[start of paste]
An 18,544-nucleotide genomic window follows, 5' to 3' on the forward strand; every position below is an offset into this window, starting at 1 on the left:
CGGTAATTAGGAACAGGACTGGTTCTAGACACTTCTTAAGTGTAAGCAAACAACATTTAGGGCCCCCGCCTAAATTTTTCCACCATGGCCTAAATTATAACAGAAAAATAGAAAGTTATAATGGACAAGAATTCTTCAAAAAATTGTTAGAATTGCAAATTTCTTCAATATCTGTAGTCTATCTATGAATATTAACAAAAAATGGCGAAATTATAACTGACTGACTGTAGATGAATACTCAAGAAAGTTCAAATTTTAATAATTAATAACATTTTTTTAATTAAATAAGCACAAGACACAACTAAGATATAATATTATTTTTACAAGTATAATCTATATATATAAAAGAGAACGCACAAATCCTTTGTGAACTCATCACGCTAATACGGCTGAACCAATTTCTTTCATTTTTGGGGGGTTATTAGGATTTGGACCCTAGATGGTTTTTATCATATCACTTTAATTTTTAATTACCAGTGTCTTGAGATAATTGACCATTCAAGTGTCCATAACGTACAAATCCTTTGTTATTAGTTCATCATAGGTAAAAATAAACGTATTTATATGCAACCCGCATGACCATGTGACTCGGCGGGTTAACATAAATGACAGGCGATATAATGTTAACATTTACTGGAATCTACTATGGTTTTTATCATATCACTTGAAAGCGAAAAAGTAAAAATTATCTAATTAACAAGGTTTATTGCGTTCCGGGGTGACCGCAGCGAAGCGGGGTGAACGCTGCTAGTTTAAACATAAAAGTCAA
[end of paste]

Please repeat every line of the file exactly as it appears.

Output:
An 18,544-nucleotide genomic window follows, 5' to 3' on the forward strand; every position below is an offset into this window, starting at 1 on the left:
CGGTAATTAGGAACAGGACTGGTTCTAGACACTTCTTAAGTGTAAGCAAACAACATTTAGGGCCCCCGCCTAAATTTTTCCACCATGGCCTAAATTATAACAGAAAAATAGAAAGTTATAATGGACAAGAATTCTTCAAAAAATTGTTAGAATTGCAAATTTCTTCAATATCTGTAGTCTATCTATGAATATTAACAAAAAATGGCGAAATTATAACTGACTGACTGTAGATGAATACTCAAGAAAGTTCAAATTTTAATAATTAATAACATTTTTTTAATTAAATAAGCACAAGACACAACTAAGATATAATATTATTTTTACAAGTATAATCTATATATATAAAAGAGAACGCACAAATCCTTTGTGAACTCATCACGCTAATACGGCTGAACCAATTTCTTTCATTTTTGGGGGGTTATTAGGATTTGGACCCTAGATGGTTTTTATCATATCACTTTAATTTTTAATTACCAGTGTCTTGAGATAATTGACCATTCAAGTGTCCATAACGTACAAATCCTTTGTTATTAGTTCATCATAGGTAAAAATAAACGTATTTATATGCAACCCGCATGACCATGTGACTCGGCGGGTTAACATAAATGACAGGCGATATAATGTTAACATTTACTGGAATCTACTATGGTTTTTATCATATCACTTGAAAGCGAAAAAGTAAAAATTATCTAATTAACAAGGTTTATTGCGTTCCGGGGTGACCGCAGCGAAGCGGGGTGAACGCTGCTAGTTTAAACATAAAAGTCAA